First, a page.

So, this is nothing new, Jimmy, throughout the history of humanity people find themselves in a position of power and they lord it over other people. And when they begin to feel that power slipping away, then they assert control. Then they begin to bully. Then they begin to make you toe the party line because they’re worried that their power is going to slip away, that somehow their job title is not going to mean as much as it used to, or if they’re in a headquarters their revenues inevitable are going to fall because people decide, you know what, we’re not paying this anymore. You’re not helping us. Then fear sets in. So, I get it. Don’t blame them, Jimmy. Yes, they’ve lost their focus on changing and saving lives. I think these are good people who got into the nonprofit sector for the right reason. But once they spend enough time in that ivory tower, they lose touch with what’s going on each and every day in communities. And they’ve lost touch with the true mission of the nonprofit sector to change and save lives.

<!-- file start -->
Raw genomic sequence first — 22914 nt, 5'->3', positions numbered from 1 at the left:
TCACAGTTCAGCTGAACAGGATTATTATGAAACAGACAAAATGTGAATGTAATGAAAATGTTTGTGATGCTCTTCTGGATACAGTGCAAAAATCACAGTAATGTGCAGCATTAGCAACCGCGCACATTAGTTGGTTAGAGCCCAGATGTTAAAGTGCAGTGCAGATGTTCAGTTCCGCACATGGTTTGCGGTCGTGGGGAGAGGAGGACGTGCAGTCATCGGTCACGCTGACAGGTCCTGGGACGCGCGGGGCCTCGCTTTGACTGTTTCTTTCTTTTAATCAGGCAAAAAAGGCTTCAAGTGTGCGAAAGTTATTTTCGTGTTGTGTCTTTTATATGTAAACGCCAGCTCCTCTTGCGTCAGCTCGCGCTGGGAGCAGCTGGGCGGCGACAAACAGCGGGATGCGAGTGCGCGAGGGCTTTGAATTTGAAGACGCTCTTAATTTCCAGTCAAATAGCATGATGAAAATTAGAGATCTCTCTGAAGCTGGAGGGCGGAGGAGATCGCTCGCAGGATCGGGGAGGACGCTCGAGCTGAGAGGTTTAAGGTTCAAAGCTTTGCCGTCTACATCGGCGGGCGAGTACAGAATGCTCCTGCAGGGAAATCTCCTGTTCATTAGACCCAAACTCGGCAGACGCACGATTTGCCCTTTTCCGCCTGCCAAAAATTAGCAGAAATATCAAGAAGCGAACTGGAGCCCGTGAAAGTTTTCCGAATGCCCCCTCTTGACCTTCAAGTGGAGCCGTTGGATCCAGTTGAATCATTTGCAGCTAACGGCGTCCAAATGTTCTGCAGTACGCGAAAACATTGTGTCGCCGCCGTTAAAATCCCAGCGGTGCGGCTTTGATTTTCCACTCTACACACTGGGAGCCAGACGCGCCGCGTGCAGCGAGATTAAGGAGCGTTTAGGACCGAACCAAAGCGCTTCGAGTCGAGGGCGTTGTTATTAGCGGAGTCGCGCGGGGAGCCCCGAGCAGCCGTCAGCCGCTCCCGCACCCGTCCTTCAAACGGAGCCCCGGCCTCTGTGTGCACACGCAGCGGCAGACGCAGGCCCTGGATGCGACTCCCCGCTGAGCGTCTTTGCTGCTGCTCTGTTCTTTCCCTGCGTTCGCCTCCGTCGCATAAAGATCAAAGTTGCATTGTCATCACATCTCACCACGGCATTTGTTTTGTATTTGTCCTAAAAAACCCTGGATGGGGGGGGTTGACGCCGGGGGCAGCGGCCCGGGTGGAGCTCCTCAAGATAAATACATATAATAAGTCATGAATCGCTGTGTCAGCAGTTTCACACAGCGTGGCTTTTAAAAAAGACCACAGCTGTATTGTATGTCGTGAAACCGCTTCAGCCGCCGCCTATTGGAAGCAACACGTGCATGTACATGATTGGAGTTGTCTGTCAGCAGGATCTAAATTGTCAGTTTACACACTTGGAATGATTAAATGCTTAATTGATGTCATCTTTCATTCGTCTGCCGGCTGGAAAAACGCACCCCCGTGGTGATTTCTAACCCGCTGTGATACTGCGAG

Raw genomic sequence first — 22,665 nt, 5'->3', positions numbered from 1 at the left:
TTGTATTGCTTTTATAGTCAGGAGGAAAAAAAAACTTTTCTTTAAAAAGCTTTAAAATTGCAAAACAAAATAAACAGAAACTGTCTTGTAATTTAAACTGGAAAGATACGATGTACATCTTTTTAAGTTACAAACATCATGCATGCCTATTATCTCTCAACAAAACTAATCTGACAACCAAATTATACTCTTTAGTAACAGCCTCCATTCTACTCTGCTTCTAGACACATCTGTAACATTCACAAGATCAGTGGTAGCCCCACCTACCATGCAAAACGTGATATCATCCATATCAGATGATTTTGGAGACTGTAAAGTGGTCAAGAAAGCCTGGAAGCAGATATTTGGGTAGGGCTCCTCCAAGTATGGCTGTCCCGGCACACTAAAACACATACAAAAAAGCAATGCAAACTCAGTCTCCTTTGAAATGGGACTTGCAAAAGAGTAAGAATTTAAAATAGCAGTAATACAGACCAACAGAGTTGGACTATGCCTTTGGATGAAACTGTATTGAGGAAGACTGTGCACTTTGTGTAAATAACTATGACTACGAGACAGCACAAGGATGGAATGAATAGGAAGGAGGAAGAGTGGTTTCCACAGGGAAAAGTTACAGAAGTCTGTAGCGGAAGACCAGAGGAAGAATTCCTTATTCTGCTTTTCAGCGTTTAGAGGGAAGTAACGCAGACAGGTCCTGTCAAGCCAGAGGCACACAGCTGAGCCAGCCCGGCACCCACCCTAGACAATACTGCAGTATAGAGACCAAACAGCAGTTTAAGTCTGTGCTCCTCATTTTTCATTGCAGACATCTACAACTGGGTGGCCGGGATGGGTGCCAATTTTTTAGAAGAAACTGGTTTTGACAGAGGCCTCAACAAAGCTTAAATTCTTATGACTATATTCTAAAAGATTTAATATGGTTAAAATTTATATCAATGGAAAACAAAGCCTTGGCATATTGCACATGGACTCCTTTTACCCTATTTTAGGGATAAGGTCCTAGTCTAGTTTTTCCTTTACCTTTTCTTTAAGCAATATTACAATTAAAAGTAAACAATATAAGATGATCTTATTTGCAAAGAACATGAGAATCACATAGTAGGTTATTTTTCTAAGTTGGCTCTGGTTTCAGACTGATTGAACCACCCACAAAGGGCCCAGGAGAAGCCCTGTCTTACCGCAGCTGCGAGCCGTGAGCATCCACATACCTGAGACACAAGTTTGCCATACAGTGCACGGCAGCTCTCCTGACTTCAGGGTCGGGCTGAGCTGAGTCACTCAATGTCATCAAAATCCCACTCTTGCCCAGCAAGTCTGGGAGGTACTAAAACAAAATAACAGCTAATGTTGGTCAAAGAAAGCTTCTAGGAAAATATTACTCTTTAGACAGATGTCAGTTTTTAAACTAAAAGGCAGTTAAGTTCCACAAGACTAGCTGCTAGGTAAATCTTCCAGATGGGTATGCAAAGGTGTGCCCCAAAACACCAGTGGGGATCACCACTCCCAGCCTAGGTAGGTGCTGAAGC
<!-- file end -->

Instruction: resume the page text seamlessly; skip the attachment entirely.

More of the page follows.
Jimmy: I’m going to close with this. When I released RE-IMAGINING PHILANHTHROPY: Charity Needs Your Mind More Than Your Money, the controversy that ensued was crazy. Louis, I don’t think the sector’s seen nothing yet. Wait till GIVING TUESDAY when RE-IMAGINING NONPROFITS: Turning Your Mess into a Masterpiece is released. Tell us your book is going to be about. Break it down the book for us and then we’ll end our Sunday morning chat.